Research

The Roles of Microstructure And Interfaces on Fracture Mechanics of Brittle Materials

The goal of this work is to understand the roles of microstructure and inter-phase interfaces on the fracture mechanics of brittle solids such as concrete, rocks, and granular materials. To achieve this goal, we are employing in-situ X-ray computed tomography (XRCT) and 3D X-ray diffraction (3DXRD) measurements to simultaneously image fracture surfaces and measure 3D stress states in crystalline inclusions within material microstructures. Figure 1 illustrates recent experimental efforts toward achieving the goals of this research effort in concrete, showing an XRCT image of a concrete cube prior to uniaxial compression, XRCT renderings of the single-crystal aggregates and void/fracture networks in isolation, and two of the 52 distinct aggregate stress tensors measured with 3DXRD at each loading step of the experiment.

Fig. 1 – Results from an experiment performed at the Cornell High Energy Synchrotron Source C(HESS) employing XRCT to image microstructure and 3DXRD to measure stress tensors in each of 52 single-crystal quartz aggregate particles (i.e., sand grains) within a concrete specimen.

Currently, we are employing finite element simulations of experimentally imaged concrete microstructures to determine the appropriate failure models for aggregate-mortar interfaces and the appropriate level of microstructure detail needed to reproduce measured stress distributions and fracture patterns.

Figure 2 illustrates recent experimental efforts toward achieving the goals of this research effort in granular materials, showing particle fractures imaged and characterized during uniaxial compaction of a granular material composed of spherical particles, and particle fractures and shear band formation during triaxial compaction of a granular material composed of angular particles.

 (a) XRCT image of spherical grains during uniaxial compaction along with horizontal slices from the raw reconstructed image illustrating the presence of widespread grain fracture1. (b) XRCT image of angular quartz grains experiencing strain localization while subjected to triaxial compression.

Relevant publications:

  • Hurley, R.C., & Pagan, D.C. An in-situ study of stress evolution and fracture growth during compression of concrete. In Review.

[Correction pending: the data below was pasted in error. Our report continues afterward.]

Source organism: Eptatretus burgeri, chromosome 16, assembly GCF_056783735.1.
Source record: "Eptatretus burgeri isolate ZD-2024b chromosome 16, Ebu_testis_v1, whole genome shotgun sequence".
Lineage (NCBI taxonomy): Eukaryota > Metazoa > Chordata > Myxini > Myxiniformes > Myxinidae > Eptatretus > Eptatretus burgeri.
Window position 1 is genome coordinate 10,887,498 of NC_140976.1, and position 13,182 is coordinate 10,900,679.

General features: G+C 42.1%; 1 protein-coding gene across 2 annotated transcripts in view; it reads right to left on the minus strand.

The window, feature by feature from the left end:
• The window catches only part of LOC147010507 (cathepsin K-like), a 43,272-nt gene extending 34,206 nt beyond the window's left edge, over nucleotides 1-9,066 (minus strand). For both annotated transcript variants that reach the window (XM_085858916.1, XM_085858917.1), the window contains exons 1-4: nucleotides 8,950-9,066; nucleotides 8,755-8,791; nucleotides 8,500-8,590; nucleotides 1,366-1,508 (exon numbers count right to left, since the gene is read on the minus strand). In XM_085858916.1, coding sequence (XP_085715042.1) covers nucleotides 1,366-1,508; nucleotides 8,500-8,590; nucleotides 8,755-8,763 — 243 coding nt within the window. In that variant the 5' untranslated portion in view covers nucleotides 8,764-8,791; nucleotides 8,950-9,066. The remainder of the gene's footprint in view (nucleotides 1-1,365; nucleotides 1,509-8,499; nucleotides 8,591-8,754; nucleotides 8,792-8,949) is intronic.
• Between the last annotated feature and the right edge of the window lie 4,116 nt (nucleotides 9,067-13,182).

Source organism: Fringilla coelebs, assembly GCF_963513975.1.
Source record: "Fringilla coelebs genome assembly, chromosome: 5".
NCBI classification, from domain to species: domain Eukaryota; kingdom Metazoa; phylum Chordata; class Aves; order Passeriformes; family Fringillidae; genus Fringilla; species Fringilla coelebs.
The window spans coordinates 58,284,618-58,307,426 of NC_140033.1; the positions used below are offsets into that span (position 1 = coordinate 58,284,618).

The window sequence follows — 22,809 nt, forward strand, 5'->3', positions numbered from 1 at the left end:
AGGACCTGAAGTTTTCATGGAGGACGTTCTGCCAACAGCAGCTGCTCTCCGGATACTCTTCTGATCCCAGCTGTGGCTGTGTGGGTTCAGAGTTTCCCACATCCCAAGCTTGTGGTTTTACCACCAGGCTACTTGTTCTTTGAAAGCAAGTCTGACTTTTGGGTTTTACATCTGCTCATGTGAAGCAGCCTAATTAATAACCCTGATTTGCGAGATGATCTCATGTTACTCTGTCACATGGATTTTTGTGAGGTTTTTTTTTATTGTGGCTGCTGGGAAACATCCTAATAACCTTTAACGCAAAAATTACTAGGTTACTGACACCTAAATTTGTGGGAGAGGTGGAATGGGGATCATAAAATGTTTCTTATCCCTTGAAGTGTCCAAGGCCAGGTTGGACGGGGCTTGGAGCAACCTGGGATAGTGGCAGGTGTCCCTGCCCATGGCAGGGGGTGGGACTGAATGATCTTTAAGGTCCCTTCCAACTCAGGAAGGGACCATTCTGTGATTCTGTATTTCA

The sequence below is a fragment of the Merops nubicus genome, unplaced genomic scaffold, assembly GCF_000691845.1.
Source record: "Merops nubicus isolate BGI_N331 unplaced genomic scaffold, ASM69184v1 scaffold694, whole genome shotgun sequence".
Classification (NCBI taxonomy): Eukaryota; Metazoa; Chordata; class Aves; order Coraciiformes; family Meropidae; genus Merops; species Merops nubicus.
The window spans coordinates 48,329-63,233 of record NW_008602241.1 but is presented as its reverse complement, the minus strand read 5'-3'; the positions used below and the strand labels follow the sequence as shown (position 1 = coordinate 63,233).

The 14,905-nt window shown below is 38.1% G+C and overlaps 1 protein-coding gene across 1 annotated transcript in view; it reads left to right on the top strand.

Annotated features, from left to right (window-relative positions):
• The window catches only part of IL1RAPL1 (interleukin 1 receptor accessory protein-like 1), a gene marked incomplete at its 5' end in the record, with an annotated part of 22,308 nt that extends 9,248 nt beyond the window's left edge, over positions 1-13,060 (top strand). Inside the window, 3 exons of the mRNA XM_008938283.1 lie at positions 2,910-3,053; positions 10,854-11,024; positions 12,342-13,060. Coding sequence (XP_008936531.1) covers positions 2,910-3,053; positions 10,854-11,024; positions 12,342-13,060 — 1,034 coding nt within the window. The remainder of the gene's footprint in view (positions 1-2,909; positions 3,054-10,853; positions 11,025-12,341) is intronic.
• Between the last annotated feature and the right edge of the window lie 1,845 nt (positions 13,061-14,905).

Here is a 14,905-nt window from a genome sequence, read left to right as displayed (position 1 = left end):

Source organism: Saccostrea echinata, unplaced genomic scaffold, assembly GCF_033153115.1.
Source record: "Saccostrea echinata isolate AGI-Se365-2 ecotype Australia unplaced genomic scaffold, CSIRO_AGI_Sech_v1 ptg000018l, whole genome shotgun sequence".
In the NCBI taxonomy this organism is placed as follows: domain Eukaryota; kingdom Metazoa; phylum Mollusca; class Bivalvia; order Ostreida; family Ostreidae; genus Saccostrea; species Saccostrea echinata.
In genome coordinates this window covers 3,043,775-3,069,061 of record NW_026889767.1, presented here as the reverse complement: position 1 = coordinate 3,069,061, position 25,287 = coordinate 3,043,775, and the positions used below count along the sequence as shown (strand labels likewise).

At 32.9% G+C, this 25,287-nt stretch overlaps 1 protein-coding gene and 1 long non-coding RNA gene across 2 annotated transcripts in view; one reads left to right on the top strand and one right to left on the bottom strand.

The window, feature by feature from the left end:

• Hurley, R.C., Lind, J., Pagan, D.C., Akin, M.C., &  Herbold, E.B. (2018). In Situ Grain Fracture Mechanics During Uniaxial Compaction of Granular Solids. Journal of the Mechanics and Physics of Solids, 112, 273-290. Link to Paper.
  • Hurley, R.C., Herbold, E.B., & Pagan, D.C. (2018). Characterization of crystal structure, kinematics, stresses, and rotations in angular granular quartz during compaction. Journal of Applied Crystallography, 51(4), 1021-1034.

Linking Micro- and Macro- Mechanics of Granular Solids

We are exploring relationships between microscopic processes and the macroscopic properties of granular materials using experiments and theory. We have employed in-situ X-ray computed tomography (XRCT) and 3D X-ray diffraction (3DXRD) to resolve grain- and contact-level details of deformation mechanisms in granular materials composed of spherical and angular particles during uniaxial and triaxial compression. We have made highly-resolved calculations of particle kinematics, rotations, inter-particle forces, inter-particle contact kinematics, and inter-particle energy dissipation in-situ during these experiments. Our measurements provide a new understanding of: the statistics of contact kinematics such as slipping, rolling, and twisting, during uniaxial and triaxial compression; the distribution of inter-particle forces and inter-particle energy dissipation in different loading environments; the relationships between particle kinematics (displacements, rotations),  kinetics (inter-particle forces, particle stresses), and particle packing structure (porosity, packing structure); representative volume element (RVE) sizes in different loading environments; relationships between macroscopic elastic or elastoplastic variables and microscopic processes.